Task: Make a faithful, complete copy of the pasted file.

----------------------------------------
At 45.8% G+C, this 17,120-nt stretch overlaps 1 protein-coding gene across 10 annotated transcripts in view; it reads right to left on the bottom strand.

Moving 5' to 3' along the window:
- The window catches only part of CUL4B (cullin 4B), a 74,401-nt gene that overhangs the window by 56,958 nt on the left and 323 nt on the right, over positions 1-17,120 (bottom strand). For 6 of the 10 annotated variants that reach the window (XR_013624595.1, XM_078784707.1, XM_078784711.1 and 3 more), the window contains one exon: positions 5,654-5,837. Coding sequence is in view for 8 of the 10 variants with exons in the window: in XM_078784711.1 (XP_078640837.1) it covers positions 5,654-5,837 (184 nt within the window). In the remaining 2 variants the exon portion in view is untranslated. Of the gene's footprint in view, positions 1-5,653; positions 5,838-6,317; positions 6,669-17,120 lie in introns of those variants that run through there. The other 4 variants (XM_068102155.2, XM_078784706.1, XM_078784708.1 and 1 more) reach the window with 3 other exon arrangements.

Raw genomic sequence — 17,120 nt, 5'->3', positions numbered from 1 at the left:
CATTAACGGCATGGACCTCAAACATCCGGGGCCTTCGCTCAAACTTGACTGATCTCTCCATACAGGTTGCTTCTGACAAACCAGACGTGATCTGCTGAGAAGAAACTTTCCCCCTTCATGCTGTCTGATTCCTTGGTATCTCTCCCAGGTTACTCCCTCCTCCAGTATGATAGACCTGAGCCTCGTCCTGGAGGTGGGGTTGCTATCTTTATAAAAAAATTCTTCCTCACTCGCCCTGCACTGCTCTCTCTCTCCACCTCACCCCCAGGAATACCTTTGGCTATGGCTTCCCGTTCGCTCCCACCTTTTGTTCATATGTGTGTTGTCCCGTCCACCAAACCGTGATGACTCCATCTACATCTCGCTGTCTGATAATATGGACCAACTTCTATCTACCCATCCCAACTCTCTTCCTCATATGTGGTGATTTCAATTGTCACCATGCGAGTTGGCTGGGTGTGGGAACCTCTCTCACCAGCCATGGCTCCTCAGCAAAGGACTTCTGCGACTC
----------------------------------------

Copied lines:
At 45.8% G+C, this 17,120-nt stretch overlaps 1 protein-coding gene across 10 annotated transcripts in view; it reads right to left on the bottom strand.

Moving 5' to 3' along the window:
- The window catches only part of CUL4B (cullin 4B), a 74,401-nt gene that overhangs the window by 56,958 nt on the left and 323 nt on the right, over positions 1-17,120 (bottom strand). For 6 of the 10 annotated variants that reach the window (XR_013624595.1, XM_078784707.1, XM_078784711.1 and 3 more), the window contains one exon: positions 5,654-5,837. Coding sequence is in view for 8 of the 10 variants with exons in the window: in XM_078784711.1 (XP_078640837.1) it covers positions 5,654-5,837 (184 nt within the window). In the remaining 2 variants the exon portion in view is untranslated. Of the gene's footprint in view, positions 1-5,653; positions 5,838-6,317; positions 6,669-17,120 lie in introns of those variants that run through there. The other 4 variants (XM_068102155.2, XM_078784706.1, XM_078784708.1 and 1 more) reach the window with 3 other exon arrangements.

Raw genomic sequence — 17,120 nt, 5'->3', positions numbered from 1 at the left:
CATTAACGGCATGGACCTCAAACATCCGGGGCCTTCGCTCAAACTTGACTGATCTCTCCATACAGGTTGCTTCTGACAAACCAGACGTGATCTGCTGAGAAGAAACTTTCCCCCTTCATGCTGTCTGATTCCTTGGTATCTCTCCCAGGTTACTCCCTCCTCCAGTATGATAGACCTGAGCCTCGTCCTGGAGGTGGGGTTGCTATCTTTATAAAAAAATTCTTCCTCACTCGCCCTGCACTGCTCTCTCTCTCCACCTCACCCCCAGGAATACCTTTGGCTATGGCTTCCCGTTCGCTCCCACCTTTTGTTCATATGTGTGTTGTCCCGTCCACCAAACCGTGATGACTCCATCTACATCTCGCTGTCTGATAATATGGACCAACTTCTATCTACCCATCCCAACTCTCTTCCTCATATGTGGTGATTTCAATTGTCACCATGCGAGTTGGCTGGGTGTGGGAACCTCTCTCACCAGCCATGGCTCCTCAGCAAAGGACTTCTGCGACTC